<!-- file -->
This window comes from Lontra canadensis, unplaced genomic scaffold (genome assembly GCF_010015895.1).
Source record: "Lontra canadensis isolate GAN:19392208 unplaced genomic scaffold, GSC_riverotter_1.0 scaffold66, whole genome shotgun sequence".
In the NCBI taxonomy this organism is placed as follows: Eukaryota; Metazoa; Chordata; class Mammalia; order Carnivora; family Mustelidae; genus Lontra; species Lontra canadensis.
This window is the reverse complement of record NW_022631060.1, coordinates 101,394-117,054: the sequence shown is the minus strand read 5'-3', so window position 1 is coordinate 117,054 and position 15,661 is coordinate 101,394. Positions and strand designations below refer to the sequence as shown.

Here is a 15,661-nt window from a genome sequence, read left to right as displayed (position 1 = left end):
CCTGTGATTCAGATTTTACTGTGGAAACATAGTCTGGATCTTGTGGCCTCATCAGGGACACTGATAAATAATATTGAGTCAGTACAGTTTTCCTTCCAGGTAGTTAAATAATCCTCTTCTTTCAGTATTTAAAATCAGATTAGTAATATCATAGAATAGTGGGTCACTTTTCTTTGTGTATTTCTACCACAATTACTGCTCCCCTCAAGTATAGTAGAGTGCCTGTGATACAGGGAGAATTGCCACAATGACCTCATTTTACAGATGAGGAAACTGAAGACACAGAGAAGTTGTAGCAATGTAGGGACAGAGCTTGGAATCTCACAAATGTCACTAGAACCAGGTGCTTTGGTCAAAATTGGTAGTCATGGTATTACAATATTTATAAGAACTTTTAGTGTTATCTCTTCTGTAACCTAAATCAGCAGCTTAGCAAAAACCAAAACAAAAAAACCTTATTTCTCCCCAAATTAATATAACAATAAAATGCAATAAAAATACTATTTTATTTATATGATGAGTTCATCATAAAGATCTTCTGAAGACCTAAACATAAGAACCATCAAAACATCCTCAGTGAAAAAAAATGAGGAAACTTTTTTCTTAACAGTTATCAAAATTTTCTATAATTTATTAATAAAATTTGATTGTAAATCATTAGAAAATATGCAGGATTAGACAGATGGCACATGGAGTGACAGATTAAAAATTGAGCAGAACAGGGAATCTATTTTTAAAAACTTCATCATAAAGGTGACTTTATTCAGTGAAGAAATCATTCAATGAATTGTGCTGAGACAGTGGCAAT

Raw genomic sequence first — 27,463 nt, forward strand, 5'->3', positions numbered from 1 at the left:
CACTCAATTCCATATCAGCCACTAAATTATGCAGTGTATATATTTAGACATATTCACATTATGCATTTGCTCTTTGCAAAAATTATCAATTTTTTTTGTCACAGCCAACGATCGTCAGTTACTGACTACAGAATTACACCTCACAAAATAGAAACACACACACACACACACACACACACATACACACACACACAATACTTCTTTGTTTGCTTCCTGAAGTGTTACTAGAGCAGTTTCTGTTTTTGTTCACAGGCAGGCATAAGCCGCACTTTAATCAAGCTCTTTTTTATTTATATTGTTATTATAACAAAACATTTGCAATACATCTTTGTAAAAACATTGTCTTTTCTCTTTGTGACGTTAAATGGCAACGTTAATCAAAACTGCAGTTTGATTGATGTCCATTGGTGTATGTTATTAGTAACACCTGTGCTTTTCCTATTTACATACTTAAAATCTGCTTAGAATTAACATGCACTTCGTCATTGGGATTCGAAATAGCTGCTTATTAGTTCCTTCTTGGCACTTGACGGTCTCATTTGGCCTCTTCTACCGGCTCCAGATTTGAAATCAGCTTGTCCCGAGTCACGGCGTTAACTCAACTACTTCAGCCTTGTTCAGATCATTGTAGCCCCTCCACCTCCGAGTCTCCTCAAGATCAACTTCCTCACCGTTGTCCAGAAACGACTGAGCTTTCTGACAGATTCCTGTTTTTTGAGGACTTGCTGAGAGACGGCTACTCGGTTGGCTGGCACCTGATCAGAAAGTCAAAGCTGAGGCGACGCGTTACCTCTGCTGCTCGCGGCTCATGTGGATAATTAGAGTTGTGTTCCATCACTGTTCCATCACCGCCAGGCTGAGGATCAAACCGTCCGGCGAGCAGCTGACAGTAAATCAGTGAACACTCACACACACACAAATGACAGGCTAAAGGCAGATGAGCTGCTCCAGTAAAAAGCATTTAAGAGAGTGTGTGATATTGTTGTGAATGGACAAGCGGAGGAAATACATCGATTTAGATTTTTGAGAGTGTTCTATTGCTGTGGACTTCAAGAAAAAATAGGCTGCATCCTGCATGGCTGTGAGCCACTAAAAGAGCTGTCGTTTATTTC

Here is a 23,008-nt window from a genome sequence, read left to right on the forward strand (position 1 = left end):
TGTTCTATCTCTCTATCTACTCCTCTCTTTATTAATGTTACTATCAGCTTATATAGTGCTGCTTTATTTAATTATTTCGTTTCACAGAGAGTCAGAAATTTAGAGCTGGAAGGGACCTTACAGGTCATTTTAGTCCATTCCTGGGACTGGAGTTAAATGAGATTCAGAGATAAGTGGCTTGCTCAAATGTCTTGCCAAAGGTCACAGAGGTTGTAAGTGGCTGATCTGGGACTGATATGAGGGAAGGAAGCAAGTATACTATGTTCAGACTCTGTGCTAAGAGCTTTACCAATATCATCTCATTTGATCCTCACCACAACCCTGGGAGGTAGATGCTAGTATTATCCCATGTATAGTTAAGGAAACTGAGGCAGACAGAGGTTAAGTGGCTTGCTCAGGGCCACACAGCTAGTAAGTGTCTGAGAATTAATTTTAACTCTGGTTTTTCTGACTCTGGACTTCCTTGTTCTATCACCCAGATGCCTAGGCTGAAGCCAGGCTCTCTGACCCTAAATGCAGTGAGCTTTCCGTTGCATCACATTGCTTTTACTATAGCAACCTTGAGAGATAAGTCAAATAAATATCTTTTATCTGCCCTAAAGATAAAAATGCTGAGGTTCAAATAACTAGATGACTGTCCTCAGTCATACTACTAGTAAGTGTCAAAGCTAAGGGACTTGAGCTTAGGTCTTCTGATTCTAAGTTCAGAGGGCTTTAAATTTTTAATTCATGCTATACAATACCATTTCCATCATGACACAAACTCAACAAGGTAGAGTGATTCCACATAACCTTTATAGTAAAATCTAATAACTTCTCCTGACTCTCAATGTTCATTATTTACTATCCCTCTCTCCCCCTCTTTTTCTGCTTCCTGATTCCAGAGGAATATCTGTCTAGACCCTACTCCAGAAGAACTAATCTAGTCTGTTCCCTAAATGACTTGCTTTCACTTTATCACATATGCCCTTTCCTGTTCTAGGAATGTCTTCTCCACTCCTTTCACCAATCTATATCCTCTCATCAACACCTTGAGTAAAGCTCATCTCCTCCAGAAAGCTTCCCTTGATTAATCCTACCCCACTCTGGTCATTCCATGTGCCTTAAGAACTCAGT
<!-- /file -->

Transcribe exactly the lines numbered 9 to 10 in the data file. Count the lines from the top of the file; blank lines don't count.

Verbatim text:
Here is a 23,008-nt window from a genome sequence, read left to right on the forward strand (position 1 = left end):
TGTTCTATCTCTCTATCTACTCCTCTCTTTATTAATGTTACTATCAGCTTATATAGTGCTGCTTTATTTAATTATTTCGTTTCACAGAGAGTCAGAAATTTAGAGCTGGAAGGGACCTTACAGGTCATTTTAGTCCATTCCTGGGACTGGAGTTAAATGAGATTCAGAGATAAGTGGCTTGCTCAAATGTCTTGCCAAAGGTCACAGAGGTTGTAAGTGGCTGATCTGGGACTGATATGAGGGAAGGAAGCAAGTATACTATGTTCAGACTCTGTGCTAAGAGCTTTACCAATATCATCTCATTTGATCCTCACCACAACCCTGGGAGGTAGATGCTAGTATTATCCCATGTATAGTTAAGGAAACTGAGGCAGACAGAGGTTAAGTGGCTTGCTCAGGGCCACACAGCTAGTAAGTGTCTGAGAATTAATTTTAACTCTGGTTTTTCTGACTCTGGACTTCCTTGTTCTATCACCCAGATGCCTAGGCTGAAGCCAGGCTCTCTGACCCTAAATGCAGTGAGCTTTCCGTTGCATCACATTGCTTTTACTATAGCAACCTTGAGAGATAAGTCAAATAAATATCTTTTATCTGCCCTAAAGATAAAAATGCTGAGGTTCAAATAACTAGATGACTGTCCTCAGTCATACTACTAGTAAGTGTCAAAGCTAAGGGACTTGAGCTTAGGTCTTCTGATTCTAAGTTCAGAGGGCTTTAAATTTTTAATTCATGCTATACAATACCATTTCCATCATGACACAAACTCAACAAGGTAGAGTGATTCCACATAACCTTTATAGTAAAATCTAATAACTTCTCCTGACTCTCAATGTTCATTATTTACTATCCCTCTCTCCCCCTCTTTTTCTGCTTCCTGATTCCAGAGGAATATCTGTCTAGACCCTACTCCAGAAGAACTAATCTAGTCTGTTCCCTAAATGACTTGCTTTCACTTTATCACATATGCCCTTTCCTGTTCTAGGAATGTCTTCTCCACTCCTTTCACCAATCTATATCCTCTCATCAACACCTTGAGTAAAGCTCATCTCCTCCAGAAAGCTTCCCTTGATTAATCCTACCCCACTCTGGTCATTCCATGTGCCTTAAGAACTCAGT